It’s a great and exciting opportunity to write a column for a cool, new enduro website like enduro21.com. It’s normally the factory riders that get most of the attention, and for good reason, so to be able to tell you a little more about my ‘privateer’ way of life is something I’m really looking forward to. I’m really proud of it!
Many things have changed this winter. I have a new bike model, new gear, and a new helmet. But my goal remains the same – to improve my GP ranking. It’s been my goal since I started racing in the Enduro World Championship in 2006. Of course, I’ve had some up and down results, but last year was my best season so far with a 7th place result in the Enduro 2 World Championship standings.
Although I’m a privateer racer – I’m not backed by any of the factory teams – I go about fighting for the best results I can in the same ways that all serious EWC racers do. I guess that means that factory and privateer riders aren’t so much different, apart from the support each receives.
To think seriously about a top 10 in EWC result means being prepared – prepared in every way. It’s something you can’t even think about if you don’t have a good bike, a healthy body and a strong mind. But on my side I also have to handle many other ‘hidden’ challenges. Challenges like finding my racing budget, communicating with my sponsors, and dealing with logistics, travel, entries, ordering parts, etc.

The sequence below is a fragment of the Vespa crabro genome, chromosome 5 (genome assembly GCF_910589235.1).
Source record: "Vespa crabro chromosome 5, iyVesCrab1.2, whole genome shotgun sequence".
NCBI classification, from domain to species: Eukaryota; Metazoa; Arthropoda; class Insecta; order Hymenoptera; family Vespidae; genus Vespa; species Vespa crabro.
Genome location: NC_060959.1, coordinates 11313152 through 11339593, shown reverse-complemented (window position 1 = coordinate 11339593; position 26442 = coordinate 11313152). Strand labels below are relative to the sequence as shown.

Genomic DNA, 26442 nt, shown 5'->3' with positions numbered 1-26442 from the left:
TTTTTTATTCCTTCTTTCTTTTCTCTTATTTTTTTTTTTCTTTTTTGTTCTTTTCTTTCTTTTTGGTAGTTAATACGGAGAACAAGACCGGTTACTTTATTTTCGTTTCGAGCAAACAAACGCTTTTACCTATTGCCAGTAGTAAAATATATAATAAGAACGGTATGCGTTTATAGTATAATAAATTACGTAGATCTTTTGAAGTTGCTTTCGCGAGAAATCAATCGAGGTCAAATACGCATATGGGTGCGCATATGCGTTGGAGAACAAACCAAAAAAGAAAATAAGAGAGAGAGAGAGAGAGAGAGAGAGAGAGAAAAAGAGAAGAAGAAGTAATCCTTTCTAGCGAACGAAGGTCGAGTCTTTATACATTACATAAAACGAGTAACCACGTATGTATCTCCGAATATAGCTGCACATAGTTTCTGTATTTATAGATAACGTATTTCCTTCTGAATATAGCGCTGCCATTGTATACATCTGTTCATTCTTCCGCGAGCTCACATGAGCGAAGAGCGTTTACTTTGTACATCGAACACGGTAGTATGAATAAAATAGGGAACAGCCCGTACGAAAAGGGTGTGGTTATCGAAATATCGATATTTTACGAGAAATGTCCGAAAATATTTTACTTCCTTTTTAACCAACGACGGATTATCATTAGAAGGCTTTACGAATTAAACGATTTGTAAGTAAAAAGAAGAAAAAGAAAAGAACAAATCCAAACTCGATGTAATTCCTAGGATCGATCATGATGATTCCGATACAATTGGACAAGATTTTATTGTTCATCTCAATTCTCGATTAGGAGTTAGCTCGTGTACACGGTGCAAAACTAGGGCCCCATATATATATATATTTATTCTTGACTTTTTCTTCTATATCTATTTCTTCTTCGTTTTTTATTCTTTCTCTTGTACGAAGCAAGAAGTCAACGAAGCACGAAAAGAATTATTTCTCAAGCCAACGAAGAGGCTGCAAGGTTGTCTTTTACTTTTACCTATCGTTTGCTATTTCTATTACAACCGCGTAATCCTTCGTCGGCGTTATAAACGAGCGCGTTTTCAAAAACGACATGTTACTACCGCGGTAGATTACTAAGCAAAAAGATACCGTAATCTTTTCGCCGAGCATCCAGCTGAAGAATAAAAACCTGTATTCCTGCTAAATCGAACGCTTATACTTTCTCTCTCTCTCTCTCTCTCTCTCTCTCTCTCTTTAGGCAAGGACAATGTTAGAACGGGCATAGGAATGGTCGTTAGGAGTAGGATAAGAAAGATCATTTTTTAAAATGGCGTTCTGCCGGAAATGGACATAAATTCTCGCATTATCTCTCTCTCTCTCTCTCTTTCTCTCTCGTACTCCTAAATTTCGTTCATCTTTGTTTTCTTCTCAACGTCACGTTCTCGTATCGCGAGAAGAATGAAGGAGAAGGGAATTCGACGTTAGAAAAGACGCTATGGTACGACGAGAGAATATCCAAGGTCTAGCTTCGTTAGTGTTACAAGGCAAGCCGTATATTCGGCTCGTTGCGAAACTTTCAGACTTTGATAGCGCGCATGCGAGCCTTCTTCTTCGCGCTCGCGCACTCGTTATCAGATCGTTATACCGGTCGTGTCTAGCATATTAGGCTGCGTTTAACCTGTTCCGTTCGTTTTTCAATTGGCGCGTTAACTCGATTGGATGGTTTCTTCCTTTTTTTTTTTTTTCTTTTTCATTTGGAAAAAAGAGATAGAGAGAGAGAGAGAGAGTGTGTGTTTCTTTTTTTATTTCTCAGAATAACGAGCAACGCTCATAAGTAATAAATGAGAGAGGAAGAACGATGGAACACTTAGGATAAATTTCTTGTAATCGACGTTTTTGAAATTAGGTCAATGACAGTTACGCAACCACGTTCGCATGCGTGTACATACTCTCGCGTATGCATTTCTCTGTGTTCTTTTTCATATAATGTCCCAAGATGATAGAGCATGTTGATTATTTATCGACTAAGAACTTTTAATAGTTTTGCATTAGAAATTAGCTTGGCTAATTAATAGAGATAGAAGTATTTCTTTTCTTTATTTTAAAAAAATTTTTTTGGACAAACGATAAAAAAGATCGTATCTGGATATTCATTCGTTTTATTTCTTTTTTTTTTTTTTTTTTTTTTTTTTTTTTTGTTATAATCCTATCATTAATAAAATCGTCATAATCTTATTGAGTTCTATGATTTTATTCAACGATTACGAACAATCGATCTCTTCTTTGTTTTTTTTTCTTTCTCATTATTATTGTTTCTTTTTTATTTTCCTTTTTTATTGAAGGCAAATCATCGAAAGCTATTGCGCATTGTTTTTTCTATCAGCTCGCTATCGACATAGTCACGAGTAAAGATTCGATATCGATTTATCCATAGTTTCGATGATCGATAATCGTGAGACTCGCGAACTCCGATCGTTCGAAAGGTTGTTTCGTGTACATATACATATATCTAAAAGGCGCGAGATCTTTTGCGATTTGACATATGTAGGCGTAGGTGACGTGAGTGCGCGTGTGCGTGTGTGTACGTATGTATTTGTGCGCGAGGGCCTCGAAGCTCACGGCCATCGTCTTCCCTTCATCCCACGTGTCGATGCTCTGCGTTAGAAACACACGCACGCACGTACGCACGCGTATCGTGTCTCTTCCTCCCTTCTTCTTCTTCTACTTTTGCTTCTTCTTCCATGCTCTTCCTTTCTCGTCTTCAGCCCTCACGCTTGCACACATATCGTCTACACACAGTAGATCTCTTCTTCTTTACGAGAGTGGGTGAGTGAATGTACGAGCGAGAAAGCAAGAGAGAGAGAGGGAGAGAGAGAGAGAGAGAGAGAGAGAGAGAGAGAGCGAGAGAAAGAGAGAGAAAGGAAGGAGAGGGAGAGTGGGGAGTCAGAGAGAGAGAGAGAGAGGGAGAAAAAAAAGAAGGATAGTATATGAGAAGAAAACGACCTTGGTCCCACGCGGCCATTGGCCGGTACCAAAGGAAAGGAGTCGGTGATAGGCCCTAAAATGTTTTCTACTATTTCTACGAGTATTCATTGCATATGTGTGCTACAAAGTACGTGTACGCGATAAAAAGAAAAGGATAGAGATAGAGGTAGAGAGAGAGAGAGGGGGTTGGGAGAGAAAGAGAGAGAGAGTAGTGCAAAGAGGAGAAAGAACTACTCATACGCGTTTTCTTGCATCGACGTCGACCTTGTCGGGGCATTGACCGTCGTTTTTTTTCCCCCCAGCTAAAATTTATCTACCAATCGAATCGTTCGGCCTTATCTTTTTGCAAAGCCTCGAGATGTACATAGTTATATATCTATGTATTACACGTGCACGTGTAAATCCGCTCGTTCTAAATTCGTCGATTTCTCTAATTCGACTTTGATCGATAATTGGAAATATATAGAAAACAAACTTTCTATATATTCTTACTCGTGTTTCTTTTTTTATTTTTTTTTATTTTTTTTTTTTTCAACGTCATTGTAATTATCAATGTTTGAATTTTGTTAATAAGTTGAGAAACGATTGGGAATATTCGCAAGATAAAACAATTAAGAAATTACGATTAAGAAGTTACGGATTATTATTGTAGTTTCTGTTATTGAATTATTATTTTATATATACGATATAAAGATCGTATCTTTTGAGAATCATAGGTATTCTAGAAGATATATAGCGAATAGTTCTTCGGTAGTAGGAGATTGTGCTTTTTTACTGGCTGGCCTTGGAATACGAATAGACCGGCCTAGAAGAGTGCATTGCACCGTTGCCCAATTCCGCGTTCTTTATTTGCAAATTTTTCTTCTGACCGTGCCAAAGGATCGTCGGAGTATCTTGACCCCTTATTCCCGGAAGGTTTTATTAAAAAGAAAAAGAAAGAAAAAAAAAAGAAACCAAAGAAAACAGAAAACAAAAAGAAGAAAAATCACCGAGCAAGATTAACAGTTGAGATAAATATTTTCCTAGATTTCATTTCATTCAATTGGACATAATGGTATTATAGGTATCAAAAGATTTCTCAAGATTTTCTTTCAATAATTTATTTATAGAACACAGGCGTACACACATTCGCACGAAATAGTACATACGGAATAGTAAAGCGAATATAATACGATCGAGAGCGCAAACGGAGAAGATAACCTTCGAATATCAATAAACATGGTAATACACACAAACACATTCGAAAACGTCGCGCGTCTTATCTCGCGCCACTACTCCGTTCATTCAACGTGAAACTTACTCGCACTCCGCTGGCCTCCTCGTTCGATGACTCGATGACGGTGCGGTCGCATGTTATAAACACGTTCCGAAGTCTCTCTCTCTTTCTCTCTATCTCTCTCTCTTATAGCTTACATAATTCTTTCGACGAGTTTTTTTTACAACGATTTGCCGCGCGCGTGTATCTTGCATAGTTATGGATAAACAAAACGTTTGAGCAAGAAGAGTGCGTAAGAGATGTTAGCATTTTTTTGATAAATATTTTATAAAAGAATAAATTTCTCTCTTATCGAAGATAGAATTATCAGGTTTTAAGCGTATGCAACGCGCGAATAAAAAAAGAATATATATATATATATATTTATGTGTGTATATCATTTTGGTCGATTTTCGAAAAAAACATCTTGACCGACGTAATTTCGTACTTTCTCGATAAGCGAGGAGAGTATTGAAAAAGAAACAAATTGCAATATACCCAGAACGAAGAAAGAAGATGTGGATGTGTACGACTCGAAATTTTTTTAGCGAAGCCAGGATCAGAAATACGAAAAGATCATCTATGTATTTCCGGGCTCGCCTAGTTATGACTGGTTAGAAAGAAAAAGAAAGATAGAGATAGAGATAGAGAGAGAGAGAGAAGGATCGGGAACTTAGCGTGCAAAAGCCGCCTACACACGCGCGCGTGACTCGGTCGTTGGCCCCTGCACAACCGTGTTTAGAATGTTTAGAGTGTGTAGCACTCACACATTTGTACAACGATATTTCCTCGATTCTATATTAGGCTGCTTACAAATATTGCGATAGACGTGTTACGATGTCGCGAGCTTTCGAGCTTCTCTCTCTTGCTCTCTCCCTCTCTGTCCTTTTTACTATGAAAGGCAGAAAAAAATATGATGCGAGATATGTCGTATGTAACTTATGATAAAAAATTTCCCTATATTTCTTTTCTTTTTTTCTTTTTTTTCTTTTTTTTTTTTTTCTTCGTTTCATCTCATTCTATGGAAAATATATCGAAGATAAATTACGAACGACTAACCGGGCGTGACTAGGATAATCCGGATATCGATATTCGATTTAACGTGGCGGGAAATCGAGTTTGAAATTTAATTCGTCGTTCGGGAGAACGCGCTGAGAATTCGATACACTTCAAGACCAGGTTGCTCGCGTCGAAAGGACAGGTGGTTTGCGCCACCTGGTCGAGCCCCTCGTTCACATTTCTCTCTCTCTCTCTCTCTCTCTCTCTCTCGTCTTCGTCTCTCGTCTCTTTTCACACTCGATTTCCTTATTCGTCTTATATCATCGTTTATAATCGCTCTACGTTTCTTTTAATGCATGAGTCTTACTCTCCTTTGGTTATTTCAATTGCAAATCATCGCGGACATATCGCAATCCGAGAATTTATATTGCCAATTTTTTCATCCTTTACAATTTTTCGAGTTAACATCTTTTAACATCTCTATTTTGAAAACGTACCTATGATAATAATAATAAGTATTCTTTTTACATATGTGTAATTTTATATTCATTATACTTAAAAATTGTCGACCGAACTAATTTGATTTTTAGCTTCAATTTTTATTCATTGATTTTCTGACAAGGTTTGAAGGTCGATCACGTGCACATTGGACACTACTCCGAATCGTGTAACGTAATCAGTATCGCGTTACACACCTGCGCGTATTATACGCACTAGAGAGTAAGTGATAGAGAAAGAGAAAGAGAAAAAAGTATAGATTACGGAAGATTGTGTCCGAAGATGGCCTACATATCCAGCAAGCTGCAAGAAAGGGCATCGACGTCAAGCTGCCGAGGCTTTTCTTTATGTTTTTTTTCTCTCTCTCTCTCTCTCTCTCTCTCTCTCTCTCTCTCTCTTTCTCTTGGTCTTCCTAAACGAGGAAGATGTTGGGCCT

I like to think of myself as a Pro rider, but a private Pro. A racer who has to take care of everything.
First of all, I have to find my racing budget. Ok, I get a good support from Yamaha Belgium but I still have to find a lot of extra money. Contacting sponsors, meeting them, race files, press release, communication, web site, newsletter… there’s a lot involved in securing and managing sponsors. I enjoy it, but when I am with a potential race partner I have to convince them that I am the right guy to support. If I can’t generate the interest and then secure their support my goal of racing in the Enduro World Championship is over even before it has begun!
After taking off my commercial hat, I wear the hat of a mechanic. I am the one who prepares my bike, finds the best settings, washes and prepares it after races and training, as well as taking care of the logistics. The van has to be packed with everything – tent, tools, oils, tyres, race clothing, etc. It’s a lot of work making sure everything you need is ordered and loaded into the van. And for overseas GPs, I promise it’s a huge work!
Nevertheless, I stay focused on racing and training as much as I can. Every day I swim, run, cycle, ride or go to gym. I have the same physical trainer as MXGP racer Clement Desalle and we spend a lot of time together.
I am my own mechanic, my own team manager, and of course I’m the one who rides the bike. That’s my life. I love it…